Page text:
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Vinyl Ester Resins

Old 03-17-2004, 10:41 AM
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ChuckC
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Default Vinyl Ester Resins

Here's an open question:

Byron used to use polyester resins for a ton of molding and the planes still seem to finish and fly well enough, but it's out of vogue and really is smelly-epoxy's stronger etc...

What about Vinyl Ester resins? Has anyone had any experience with molding up fuselages/parts with it? From a brush-over review of the qualities, it seems to have better properties than poly, but less strength than epoxy.

Can it be used successfully (easily) for composite laminates where carbon fiber is used?

Pot life, thin film and working time?

Biggest deal for me-cure time to pull from the mold?
Old 03-17-2004, 05:37 PM
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expresspilot
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Default RE: Vinyl Ester Resins

Thats what I use building full scale and I find it much better in ever way. I have had great success molding parts with it.
Old 03-17-2004, 05:43 PM
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TrueScale
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Default RE: Vinyl Ester Resins

I used it once but the one I used had a lot of health issues related
to using it. I'll stick to epoxy as there are a lot of alternatives offered
for what I do and also the model stuff without to much worry.

Only my opinion
Chuck
Old 03-18-2004, 09:43 AM
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ChuckC
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Default RE: Vinyl Ester Resins

expresspilot-

Where were you using it in full-scale application? I'm really interested in working and cure time. Also, I'd like to know if there's as much of an issue with shrinking as there is with polyester.

I'm molding as well and my plane's got a ton of parts. Vacuum bagging one at a time is kind of out of the question (it'd take a year to make one plane), so I'm either going to have to build a manifold vacuum bag system or switch to a quicker setting resin. Cost also helps-a bunch.

Toxicity's not an issue for me-I've got the selection personal protective equipment, ventilation etc.
Old 03-18-2004, 11:03 AM
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buttuh
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Default RE: Vinyl Ester Resins

Chuck,

I have 6 ports going out of my 3/4hp pump and it works fine. As for the vinyl ester resin, the viscosity is lower than PER but almost everything else is the same. It's more tempermental when it comes to temp/humidity and it takes a little bit longer to B-stage. It's very ideal for vacuum bagging as well as vac infusion.
Old 03-18-2004, 12:57 PM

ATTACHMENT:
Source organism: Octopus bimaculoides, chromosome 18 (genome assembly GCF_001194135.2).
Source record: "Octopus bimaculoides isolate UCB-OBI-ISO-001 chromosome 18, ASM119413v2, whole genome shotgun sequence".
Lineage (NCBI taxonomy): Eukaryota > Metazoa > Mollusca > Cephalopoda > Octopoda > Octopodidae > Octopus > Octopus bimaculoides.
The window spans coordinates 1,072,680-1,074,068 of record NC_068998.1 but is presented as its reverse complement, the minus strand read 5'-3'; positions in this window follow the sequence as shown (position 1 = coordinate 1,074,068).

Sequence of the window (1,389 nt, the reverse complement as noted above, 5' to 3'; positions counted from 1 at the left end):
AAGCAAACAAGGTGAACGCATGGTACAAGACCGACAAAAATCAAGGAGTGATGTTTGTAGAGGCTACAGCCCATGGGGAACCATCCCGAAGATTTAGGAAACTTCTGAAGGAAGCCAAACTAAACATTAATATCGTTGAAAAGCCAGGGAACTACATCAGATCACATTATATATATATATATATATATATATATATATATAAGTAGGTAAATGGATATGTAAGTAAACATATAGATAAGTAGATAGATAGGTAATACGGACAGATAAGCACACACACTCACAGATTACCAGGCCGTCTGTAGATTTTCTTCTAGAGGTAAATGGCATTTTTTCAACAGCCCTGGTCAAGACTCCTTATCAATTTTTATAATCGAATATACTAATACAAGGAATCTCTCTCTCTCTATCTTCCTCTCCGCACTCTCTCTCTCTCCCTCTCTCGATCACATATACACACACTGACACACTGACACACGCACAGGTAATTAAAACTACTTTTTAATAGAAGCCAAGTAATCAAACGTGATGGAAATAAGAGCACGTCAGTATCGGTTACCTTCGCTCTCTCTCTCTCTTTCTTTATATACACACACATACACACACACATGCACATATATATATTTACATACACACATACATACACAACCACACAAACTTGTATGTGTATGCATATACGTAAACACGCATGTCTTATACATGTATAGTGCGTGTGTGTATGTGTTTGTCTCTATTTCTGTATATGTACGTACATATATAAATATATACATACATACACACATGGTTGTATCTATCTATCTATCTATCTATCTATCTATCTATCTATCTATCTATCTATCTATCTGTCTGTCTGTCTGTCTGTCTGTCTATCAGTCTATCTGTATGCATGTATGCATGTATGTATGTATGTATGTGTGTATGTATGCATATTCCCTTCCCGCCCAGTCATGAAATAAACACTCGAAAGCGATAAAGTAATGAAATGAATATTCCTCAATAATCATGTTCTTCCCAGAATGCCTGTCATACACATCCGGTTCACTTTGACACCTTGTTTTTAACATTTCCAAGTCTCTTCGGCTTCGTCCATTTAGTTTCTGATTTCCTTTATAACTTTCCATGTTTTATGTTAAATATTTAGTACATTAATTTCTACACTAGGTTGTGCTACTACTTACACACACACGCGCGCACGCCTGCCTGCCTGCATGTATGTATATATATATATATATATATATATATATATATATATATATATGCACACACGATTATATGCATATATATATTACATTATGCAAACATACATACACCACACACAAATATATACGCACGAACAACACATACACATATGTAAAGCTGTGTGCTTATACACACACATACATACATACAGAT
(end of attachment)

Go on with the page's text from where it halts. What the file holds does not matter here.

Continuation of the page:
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ChuckC
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Default RE: Vinyl Ester Resins

Thanks-I know I could and probably will, make a manifold system-I also need to make a resevoir and install my vacuum switch/regulator. The thinner viscosity is what I want-I also like the idea of doing vacuum infusion molding and will probably give it a go this summer after I pull my first plane parts from epoxy (Proset).

It sounds like I need to try the vinyl ester out. Still haven't heard any real cons on it.

When you say "tempermental on temp. and humidity" - I live at 95% and 95 degrees on the Texas Gulf coast, so I got both. I'm guessing you mean it'll kick faster at higher temps and humidity. Much different than epoxy?

Again, thanks for the reply.
Old 03-18-2004, 01:48 PM
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buttuh
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Default RE: Vinyl Ester Resins

Recommended humidity range is around 70%, similar to PER and Epoxy. Once in a while I do get parts that b-stage, but it'll never fully cure even if I introduce heat. With VER, you can use as little as .5% of MEKP if the weather is too warm. If working time is important and the weather is too hot, or cold, I just skip the the MEKP and switch to a UV cure chemical. That gives me as much working time as I need and the part will cure in 3-5 minutes as soon as I turn on the UV lamp or put it out in the sun light. I'm slowly converting all my work to closed molding as well to comply with MACT '04.

Evan
Old 03-18-2004, 02:18 PM
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ChuckC
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Default RE: Vinyl Ester Resins

What's a good source for UV cure resins? That seems like the ticket for me since some of my molding needs quite a long open time and 3-5 minute cure time upon exposure seems like a dream. When you say 3-5 minutes, how much longer to full strength? Lot of exotherming with the UV cure?
Old 03-18-2004, 04:26 PM
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buttuh
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Default RE: Vinyl Ester Resins

That's it.. full cure in about 10 mins. You can only do about 3/16 thick of a laminate at a time however. Anything thicker and the UV might not reach the mold side of the laminate. Exotherm is about the same. I can't think of the name right now so I'll send that to you as soon as I find it.

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